Thursday, April 30, 2015

Mayor Presents Vision of "City of Opportunity"

Final State of Metro Address Says Education, Safety, Jobs Will Always Be Nashville's Top Priorities

Press Release, NASHVILLE, Tenn. - Mayor Karl Dean today described his vision of Nashville as a "city on a hill" and a "city of opportunity" in his eighth and final State of Metro address, saying Nashville should be "a city where every child can get a high-quality education; feel safe, morning, noon and night; find a good job, and live a successful life, no matter where he came from or what she looks like."

Mayor Dean gave the speech in Nashville Public Library's Grand Reading Room, the same location as his first State of Metro address in 2008, to emphasize that "education and learning must always come first."

"Education is what our city has to focus on first and foremost if we want to keep growing and getting better," Mayor Dean said. "Education is the key that will open the door of opportunity for our children, and it's the key for Nashville."

Throughout his eight years in office and his two campaigns, Mayor Dean has made the case that education, public safety and economic development are the "three pitches" the city has to hit consistently. In today's speech, he said that will always be true.

"These three priorities are really one priority, woven tightly together in a fabric of civic fortune, and it never changes, no matter who the mayor is," he said.

Mayor Dean, who thanked the Metro Council, Gov. Bill Haslam and former Mayor and former Gov. Phil Bredesen for working with him on key initiatives, also laid out the principles he's governed by since 2007. Those principles include making strategic investments, based on the city's priorities, to inspire private investment; spending capital dollars "broadly but wisely" in neighborhoods throughout Nashville; boldly embracing new ideas and tackling tough issues; and leaving the city in better shape financially than when he took office.

Speaking almost five years to the day after the devastating 2010 flood, he said public-private partnerships, collaborations and what he called "the spirit of Nashville: neighbors helping neighbors - and helping strangers" have been critical to the city's success.

"I appreciate the citizens of Nashville for giving me this opportunity to serve and lead. The state of our city is very good, and we've accomplished a lot together over these past eight years. But we can't afford to take our eye off the ball and stop hitting those three pitches. This is Nashville's time, and we have to lean into it and give it everything we have so we can live the future we see: a city on a hill, a city of opportunity," he said.

During the address, Mayor Dean announced his proposed operating budget would include the following:
  • Operating funds for Metro Schools to make all the improvements the district's leadership has identified.
  • Funds for employee compensation so that all Metro employees would receive a 2.5 percent cost-of-living raise, while the city also would provide increment pay for eligible employees; appropriate increases for those not eligible for increment pay; and funds for public safety employees who face salary compression issues.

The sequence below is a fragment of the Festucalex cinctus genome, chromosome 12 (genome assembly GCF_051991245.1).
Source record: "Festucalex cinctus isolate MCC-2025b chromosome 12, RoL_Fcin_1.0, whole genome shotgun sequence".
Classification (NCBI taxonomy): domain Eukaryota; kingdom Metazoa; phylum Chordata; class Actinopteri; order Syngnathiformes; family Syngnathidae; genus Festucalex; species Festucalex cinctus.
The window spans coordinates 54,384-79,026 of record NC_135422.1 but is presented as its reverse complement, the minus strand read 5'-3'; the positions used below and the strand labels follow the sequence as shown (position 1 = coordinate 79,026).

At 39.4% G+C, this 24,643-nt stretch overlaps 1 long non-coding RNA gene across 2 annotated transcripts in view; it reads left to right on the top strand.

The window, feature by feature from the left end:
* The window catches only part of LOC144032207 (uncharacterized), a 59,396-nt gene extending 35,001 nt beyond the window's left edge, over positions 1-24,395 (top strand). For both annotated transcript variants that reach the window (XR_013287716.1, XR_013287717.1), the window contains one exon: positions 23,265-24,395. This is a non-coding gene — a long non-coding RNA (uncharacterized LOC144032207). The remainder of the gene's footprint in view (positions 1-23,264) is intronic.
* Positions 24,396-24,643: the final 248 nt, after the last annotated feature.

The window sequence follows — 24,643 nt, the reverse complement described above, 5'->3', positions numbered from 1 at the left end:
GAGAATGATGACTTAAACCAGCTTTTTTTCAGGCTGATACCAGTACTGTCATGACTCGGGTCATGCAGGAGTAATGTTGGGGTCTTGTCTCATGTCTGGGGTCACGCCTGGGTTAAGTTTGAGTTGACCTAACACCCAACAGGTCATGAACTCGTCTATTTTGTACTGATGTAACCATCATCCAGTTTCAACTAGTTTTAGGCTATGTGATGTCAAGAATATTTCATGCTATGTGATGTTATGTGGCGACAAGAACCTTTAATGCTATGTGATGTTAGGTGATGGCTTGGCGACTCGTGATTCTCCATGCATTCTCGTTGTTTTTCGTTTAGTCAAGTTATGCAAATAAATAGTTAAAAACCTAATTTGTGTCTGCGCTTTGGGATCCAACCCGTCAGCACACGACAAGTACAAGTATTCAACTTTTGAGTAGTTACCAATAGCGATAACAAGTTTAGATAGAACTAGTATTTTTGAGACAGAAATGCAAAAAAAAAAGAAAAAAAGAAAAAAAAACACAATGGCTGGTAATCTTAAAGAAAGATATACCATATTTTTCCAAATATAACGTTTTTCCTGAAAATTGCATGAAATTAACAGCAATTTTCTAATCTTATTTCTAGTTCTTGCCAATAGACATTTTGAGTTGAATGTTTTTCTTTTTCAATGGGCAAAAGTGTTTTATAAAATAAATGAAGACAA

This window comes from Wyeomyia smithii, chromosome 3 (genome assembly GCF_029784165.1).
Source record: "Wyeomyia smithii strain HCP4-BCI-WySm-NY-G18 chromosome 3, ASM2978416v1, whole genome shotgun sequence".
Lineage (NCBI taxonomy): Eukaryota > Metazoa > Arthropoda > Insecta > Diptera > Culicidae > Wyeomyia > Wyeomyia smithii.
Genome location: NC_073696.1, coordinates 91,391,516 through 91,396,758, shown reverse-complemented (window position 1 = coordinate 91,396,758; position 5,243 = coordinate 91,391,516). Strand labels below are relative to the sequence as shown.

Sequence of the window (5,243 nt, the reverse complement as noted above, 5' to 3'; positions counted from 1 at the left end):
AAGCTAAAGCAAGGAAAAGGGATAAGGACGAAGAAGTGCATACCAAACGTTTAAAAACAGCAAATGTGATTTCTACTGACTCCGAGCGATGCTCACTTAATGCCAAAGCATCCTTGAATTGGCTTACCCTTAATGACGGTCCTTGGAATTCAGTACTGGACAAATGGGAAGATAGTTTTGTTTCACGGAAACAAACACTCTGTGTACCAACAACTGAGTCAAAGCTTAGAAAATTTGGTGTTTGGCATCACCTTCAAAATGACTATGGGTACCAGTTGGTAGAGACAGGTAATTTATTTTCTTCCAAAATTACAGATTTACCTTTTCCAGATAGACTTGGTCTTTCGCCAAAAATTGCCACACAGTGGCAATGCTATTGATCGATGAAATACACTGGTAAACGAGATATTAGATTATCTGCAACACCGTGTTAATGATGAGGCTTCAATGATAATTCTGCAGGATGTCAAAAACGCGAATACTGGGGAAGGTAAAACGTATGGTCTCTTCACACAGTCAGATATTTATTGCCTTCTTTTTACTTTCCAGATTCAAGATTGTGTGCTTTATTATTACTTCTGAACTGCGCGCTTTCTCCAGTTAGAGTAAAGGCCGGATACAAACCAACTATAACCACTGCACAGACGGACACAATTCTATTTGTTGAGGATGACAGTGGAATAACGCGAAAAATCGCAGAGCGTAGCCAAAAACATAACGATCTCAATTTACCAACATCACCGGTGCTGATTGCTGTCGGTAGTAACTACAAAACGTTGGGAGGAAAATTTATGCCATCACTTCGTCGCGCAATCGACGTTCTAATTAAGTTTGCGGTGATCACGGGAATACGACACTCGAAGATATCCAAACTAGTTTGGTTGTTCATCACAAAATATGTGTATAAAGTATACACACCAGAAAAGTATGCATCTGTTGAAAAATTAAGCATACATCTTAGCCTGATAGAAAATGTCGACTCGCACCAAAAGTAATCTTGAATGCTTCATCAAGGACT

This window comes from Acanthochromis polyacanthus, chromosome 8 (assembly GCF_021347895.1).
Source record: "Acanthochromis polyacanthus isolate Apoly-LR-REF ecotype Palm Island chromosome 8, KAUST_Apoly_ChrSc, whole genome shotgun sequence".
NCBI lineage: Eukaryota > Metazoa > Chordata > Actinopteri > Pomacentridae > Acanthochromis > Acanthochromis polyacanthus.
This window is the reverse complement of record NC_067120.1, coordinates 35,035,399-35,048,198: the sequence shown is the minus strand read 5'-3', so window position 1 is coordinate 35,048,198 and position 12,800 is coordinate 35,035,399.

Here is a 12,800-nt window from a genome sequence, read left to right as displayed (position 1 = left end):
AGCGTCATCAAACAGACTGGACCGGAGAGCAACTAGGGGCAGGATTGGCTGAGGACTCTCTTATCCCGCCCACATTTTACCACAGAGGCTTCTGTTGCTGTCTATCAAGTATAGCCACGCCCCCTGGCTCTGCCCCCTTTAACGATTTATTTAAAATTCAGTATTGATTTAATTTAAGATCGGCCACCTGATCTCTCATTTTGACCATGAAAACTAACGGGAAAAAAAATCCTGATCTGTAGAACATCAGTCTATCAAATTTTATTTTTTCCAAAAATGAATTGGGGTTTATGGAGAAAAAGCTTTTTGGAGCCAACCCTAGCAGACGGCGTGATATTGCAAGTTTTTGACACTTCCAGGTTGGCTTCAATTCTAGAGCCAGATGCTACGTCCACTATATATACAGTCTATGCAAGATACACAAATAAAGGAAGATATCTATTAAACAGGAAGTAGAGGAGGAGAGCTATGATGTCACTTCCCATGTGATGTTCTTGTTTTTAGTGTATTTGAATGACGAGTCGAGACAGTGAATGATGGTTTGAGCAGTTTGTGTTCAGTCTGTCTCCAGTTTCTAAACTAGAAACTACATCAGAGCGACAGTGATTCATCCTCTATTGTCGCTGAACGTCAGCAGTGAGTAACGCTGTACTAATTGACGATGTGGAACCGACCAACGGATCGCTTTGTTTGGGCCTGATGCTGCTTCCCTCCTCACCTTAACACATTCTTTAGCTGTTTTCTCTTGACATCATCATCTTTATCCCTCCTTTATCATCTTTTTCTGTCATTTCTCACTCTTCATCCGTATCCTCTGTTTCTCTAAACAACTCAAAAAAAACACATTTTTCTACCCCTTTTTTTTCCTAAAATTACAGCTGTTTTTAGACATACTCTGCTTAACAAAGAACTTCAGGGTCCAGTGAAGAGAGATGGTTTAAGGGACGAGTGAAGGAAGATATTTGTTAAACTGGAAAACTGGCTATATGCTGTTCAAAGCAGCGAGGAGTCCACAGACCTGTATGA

The capital spending plan would include significant investments in education, public safety and public infrastructure. Among the proposed expenditures are:
  • $131 million for Metro Schools, including funds to renovate Overton High School and Martin Luther King Jr. Magnet School; build a new elementary school in Cane Ridge; planning funds to begin the process of moving Hillwood High School to Bellevue, and planning funds for the future of Hillsboro High School and Nashville School of the Arts.
  • $149 million to relocate the Criminal Justice Center, plus additional funds to build a new Family Justice Center, which would provide critical services to crime victims and their families in times of need.
  • $25 million for sidewalks. Approval of the plan would bring Mayor Dean's capital spending on sidewalks over the past eight years to $82 million, more than any other administration has spent on sidewalk construction in Metro history.
  • $2 million to help Nashville State Community College build two new satellite campuses in Donelson and Madison.
Metro Finance Director Rich Riebeling will give a full budget presentation to Metro Council members following the State of Metro presentation in the David Scobey Council Chamber in the Historic Metro Courthouse.

An annual State of Metro address by Nashville's mayor has been mandated by the city's charter since Metro Government was established in 1963.

Twelve-time Grammy-nominated artist Dierks Bentley was the special musical guest at the hour-long event. Bentley's critically acclaimed and No. 1 selling album, Riser, has already produced three No. 1 hits: "I Hold On," "Drunk on a Plane" and "Say You Do." His six previous studio albums have sold more than five million copies and notched 13 chart-topping singles. Bentley will be kicking off his headlining summer tour on June 5. For more information visit

Lagnajita Mukhopadhyay, Nashville's first Youth Poet Laureate, read her poem "The City That Never Stops Giving," which celebrates the bustling Nashville that converges at 6th Avenue and Broadway, capturing the unique elements that make us feel both alive and at home in our city. Mukhopadhyay is a junior at Hume-Fogg Magnet High School. Born in India and raised in Nashville, the young poet, singer, and songwriter is heavily influenced by her vibrant roots and her Western upbringing. She has won competitions in writing, visual art, and film. She plays guitar, fiddle, piano, ukulele and mandolin.

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